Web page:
Less than a year after Steve Jobs’ exit, the iPhone 5 rolled out with a defective maps application. Apple stumbled. The map fiasco wasn’t a technical problem, process breakdown or the result of a natural disaster. Simply, it was an error in human judgment.
There’s No Escape from Natural Cycles
Companies experience numerous life cycles over the duration of their existence. The manager’s job is to propel the company upward in the cycle (ascent) while preventing the early onset of decay (descent).
Declines in organizational performance can be precipitated by poor quality, no sales, product obsolescence, poor decision making, cost overruns, inefficiencies and/or a combination of these factors; but, invariably, the root cause is almost always people. The probability and frequency of performance failures increase with head count. Managers in big companies likely spend more time and energy forestalling descent and too little time fueling ascent.
Entropy is “a process of degradation or running down or a trend to disorder.” Innovation, risk taking and vision are critical for success, but managers who are exceptionally proficient at managing variability and building fire walls that inhibit entropy thrive. We non-scientists call this “Murphy’s Law.” Well, Murphy only shows up where’s he’s invited.
While seldom malicious, entropy is insidious. It starts with an unmotivated or untrained employee; a salesman who can’t ask for the order or hold margin; a trusted associate who bottlenecks workflow and succumbs to time pressure; a key manager who avoids or takes too long to make important decisions or who takes on too much work because he/she can’t or won’t delegate. It can be the likeable supervisor who refuses to enforce work rules on the shop floor to avoid confrontation.
Is this a too negative view of how things work? How did you spend your time and energy last week? Were you able to concentrate most of it making forward progress or just kept from sliding back? Our experience tells us that managers who spend most of their time backfilling and fixing are very likely hiring the wrong people and/or managing people the wrong way because they do not have all the data they need to recruit, select and manage differently.
The Flip Side of Variability: Predictability
Metals are measured, weighed and assayed. Machines are dialed-in. Shopfloor environmental factors are finely controlled. Much applied science is used to ensure predictable performance of materials and machines; thus, managers can reliably measure their working properties and predict how they will perform under a given set of conditions.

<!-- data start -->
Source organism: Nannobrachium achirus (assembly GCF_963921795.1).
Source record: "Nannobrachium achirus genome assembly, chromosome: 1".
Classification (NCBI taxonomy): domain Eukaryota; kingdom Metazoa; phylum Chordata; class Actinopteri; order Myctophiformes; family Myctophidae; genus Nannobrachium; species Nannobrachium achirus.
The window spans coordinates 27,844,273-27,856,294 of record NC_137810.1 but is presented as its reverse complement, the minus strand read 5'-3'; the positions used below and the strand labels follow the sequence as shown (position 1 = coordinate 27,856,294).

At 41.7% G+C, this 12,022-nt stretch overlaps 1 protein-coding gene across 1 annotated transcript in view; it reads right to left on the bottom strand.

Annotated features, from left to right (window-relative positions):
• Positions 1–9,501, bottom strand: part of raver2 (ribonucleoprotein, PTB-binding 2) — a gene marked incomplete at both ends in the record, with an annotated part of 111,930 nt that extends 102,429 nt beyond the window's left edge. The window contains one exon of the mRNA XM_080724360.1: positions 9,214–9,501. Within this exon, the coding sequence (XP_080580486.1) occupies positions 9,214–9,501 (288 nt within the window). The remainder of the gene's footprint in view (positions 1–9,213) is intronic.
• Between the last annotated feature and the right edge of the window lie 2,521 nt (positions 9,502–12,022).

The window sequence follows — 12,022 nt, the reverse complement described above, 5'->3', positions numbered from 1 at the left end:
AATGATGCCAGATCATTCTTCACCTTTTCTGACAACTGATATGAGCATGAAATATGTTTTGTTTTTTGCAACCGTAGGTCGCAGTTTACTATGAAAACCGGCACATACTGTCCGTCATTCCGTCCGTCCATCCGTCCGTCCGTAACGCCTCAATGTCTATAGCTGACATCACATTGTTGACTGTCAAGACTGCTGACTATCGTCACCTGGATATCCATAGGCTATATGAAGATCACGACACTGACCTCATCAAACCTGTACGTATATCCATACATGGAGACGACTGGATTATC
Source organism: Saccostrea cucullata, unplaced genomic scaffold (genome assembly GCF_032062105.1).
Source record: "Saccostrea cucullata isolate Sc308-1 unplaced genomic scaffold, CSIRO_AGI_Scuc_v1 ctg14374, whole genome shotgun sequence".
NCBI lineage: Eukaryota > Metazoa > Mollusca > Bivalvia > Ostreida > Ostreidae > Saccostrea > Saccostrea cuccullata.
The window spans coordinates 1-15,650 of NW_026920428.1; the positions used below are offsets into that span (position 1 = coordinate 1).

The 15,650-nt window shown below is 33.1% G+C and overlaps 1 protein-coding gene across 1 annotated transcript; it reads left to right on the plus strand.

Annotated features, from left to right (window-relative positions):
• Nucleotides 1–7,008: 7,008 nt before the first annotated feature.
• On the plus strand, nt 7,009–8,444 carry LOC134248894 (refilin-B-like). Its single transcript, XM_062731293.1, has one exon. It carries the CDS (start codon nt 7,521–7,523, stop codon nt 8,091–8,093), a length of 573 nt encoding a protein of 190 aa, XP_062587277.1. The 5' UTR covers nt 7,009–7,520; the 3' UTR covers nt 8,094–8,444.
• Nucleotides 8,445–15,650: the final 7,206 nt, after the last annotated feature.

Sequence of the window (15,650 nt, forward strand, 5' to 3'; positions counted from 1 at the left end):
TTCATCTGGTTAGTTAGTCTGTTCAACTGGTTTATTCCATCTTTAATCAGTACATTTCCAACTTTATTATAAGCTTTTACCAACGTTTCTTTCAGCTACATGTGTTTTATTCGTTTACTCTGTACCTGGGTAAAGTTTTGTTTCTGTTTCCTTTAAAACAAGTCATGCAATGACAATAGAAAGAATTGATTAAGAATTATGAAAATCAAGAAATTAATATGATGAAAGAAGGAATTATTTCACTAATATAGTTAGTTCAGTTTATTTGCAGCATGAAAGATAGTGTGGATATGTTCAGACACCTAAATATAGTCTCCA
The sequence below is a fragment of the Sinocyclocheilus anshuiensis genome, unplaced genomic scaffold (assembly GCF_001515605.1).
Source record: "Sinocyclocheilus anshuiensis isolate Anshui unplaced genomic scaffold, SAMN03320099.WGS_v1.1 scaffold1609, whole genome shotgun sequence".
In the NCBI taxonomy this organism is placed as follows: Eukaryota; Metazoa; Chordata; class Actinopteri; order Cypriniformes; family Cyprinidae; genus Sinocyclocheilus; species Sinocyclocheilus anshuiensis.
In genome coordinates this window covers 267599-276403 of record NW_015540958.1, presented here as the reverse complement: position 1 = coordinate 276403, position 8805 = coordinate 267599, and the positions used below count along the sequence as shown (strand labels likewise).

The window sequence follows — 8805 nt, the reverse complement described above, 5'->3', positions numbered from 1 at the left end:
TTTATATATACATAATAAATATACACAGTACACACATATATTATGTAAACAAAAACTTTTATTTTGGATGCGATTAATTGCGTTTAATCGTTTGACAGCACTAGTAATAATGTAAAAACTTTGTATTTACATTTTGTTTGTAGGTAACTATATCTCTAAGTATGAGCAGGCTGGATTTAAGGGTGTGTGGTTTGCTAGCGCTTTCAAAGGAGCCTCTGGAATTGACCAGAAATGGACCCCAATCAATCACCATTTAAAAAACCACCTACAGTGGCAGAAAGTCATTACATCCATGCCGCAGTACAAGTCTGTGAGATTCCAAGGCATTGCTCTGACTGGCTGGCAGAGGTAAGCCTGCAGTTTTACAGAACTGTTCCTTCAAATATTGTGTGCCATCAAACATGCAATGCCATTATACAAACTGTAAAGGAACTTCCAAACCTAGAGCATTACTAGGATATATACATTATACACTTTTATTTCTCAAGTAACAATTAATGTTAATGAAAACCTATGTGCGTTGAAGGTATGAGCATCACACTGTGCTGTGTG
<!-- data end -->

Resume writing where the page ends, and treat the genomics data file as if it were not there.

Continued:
People bring differing and changing levels of intelligence, education, culture, maturity, values, language skills, physical abilities and attitudes to the job. That people are not as predictable as materials and machinery is an understatement. Managing people optimally requires wisdom, patience and goodwill, and, applied science.
Predictive Index (PI) is the applied science thousands of managers use to reliably predict how a person will act and react in the work environment, uncovering if each person is technically or socially oriented; has a sense of urgency or operates in a methodical mode; and is either strategic or tactical; and much more.
Using the Performance Requirements Options (PRO) form, managers can “spec out” a job scientifically to reveal the behaviors it demands before starting a candidate search. Knowing how the job requires the person to behave using the PRO and how a person works using the PI Organization Survey, managers can make a better match of the two. It lets managers task people to do work that meets their needs and that drives out unwanted variability.
PI provides an informed glimpse into the future so managers can make informed decisions about operators, managers and sales people. For 57 years, managers have used PI to accelerate growth and as a fire wall/early warning system to provide lift and prevent performance degradation in the talent management pieces of their enterprises.